Nursing her body back to full health after a week of Hail Mary and Halloween, our sports editor steps away from the pitch to consider the one thing that sports clubs across the country have in common: Wednesday night binge drinking
I Googled ‘drinking culture in university sport’ and it came up with almost 3.5 million results. The media loves to discuss the bingeing island of Britain, zooming in on the disgraces that are university students and not forgetting to focus, just a bit closer, on members of sporting societies. As I looked through a few of the pieces that I found online, they all bore a striking resemblance to each other. Don’t worry young people, we can offer advice and wisdom so that next time you don’t feel like you have to get involved.
One particular article stuck with me with the headline “you’re old enough to say no”, as two students were condemned for their actions after an alcohol-fuelled social with their club. I’m no detective, but the pictures of the boys involved in that particular event were brutish young men from a rugby club who, in my humble opinion, couldn’t look less sorry if they tried.
Here, I will boldly assume that the boys chose to go to their club social, drank heavily and after deciding to be a part of the games, took it too far. I could be triggering huge controversy here, but I’m certainly not under the impression that these boys wanted to say no at any point, despite having the privilege of crossing the age line that allows them to take responsibility for themselves.
Please don’t think that I’m obnoxiously writing from the perspective of a member of a sports club who wants to rebuke the media and exercise my right to get royally smashed just for the sake of it. I understand that the argument of ‘I’m a 21-year-old woman; I often drink more units per week than the recommended amount for an adult male and I’m still alive’ doesn’t particularly hold up. My argument against the angst of the media towards sports societies is because I feel simultaneously condemned and patronized, and the latter is not an experience that I relish.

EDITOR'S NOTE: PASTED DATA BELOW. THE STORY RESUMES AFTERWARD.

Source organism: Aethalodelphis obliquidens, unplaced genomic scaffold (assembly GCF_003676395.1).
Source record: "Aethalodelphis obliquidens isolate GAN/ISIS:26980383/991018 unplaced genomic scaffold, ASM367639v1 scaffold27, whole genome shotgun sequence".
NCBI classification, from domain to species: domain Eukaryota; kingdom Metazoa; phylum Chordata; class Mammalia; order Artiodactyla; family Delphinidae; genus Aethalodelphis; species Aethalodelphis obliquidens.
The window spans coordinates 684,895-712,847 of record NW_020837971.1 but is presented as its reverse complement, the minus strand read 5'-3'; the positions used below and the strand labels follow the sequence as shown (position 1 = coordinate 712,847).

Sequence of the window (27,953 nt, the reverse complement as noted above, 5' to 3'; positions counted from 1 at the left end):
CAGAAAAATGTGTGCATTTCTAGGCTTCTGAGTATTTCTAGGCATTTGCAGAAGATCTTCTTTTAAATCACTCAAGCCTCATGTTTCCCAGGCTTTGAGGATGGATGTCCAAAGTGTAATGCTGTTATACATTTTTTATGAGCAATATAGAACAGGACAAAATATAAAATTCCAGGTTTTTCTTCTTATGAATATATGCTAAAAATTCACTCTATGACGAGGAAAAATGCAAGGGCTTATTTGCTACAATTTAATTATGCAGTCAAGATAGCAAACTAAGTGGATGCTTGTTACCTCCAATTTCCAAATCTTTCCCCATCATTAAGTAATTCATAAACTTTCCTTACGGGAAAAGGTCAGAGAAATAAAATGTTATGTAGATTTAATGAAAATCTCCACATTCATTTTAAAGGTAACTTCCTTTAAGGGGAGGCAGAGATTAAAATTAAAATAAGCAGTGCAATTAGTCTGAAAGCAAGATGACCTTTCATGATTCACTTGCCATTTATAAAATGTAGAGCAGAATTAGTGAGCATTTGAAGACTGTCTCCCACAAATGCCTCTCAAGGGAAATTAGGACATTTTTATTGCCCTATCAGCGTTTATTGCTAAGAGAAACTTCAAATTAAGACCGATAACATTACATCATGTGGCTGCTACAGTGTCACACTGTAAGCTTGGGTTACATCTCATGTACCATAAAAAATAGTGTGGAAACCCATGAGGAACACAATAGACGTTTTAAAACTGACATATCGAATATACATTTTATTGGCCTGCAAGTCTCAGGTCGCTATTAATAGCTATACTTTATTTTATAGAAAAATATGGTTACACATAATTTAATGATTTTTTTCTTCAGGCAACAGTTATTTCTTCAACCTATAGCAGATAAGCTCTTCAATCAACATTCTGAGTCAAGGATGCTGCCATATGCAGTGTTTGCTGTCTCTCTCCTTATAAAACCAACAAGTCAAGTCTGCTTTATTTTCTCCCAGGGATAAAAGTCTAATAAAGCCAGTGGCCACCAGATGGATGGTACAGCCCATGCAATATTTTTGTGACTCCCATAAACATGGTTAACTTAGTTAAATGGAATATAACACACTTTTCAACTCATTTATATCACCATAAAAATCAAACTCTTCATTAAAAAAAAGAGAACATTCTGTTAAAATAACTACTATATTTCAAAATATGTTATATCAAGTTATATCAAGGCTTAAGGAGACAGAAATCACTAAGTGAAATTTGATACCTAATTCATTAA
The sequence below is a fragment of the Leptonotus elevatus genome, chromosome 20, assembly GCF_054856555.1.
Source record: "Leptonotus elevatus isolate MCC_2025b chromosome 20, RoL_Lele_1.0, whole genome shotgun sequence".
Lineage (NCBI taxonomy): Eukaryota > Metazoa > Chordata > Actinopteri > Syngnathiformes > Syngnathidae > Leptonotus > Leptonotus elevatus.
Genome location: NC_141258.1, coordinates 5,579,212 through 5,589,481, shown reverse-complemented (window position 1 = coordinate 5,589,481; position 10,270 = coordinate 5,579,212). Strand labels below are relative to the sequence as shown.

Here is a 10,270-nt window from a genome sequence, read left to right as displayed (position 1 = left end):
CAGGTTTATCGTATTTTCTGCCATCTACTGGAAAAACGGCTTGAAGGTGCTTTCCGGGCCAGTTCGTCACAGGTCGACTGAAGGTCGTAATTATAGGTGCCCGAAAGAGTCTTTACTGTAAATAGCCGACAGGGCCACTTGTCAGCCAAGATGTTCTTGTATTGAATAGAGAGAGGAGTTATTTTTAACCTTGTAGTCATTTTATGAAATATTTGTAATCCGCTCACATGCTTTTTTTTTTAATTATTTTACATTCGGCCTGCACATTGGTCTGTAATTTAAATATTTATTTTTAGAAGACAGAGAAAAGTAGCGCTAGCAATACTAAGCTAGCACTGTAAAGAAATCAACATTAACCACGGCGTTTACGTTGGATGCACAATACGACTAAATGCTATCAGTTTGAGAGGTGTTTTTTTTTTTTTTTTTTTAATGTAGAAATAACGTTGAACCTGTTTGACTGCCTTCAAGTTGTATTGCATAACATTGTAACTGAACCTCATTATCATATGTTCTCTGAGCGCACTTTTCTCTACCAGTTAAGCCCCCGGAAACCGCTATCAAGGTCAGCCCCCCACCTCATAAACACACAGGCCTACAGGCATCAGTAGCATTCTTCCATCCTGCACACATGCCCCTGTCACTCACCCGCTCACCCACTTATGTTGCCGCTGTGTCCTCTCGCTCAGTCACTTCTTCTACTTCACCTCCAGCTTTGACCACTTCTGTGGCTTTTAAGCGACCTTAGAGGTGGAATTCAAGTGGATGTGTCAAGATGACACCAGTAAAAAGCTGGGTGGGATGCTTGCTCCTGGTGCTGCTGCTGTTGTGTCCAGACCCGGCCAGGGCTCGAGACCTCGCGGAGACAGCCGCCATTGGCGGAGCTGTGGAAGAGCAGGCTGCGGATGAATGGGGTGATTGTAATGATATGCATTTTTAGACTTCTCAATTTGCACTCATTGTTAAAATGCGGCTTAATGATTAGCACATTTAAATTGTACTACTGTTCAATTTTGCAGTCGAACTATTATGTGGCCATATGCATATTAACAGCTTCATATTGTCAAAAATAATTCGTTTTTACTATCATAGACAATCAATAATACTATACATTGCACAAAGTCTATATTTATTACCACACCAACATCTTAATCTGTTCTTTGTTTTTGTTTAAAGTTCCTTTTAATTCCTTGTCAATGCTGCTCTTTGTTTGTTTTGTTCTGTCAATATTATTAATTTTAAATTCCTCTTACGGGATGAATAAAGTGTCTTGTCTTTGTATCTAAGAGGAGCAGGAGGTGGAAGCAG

On the off chance that this reaches a single member of the public outside of QMBL, please let me make something clear. The difference between an innocent Fresher and the demon that is a third year, is not actually that vast. Firstly, while we may have more experience with it, more often than not they do actually know what beer is. Finally, for those who do choose to come along, we are entering into two hours of drinking games led by one of our peers within the club. Correct, it’s unlikely that many will leave these sessions particularly sober, but for as long as the SU continues to allow sessions to occur and the Daily Mail insists on writing about it, let the record show that when asked, we said yes.
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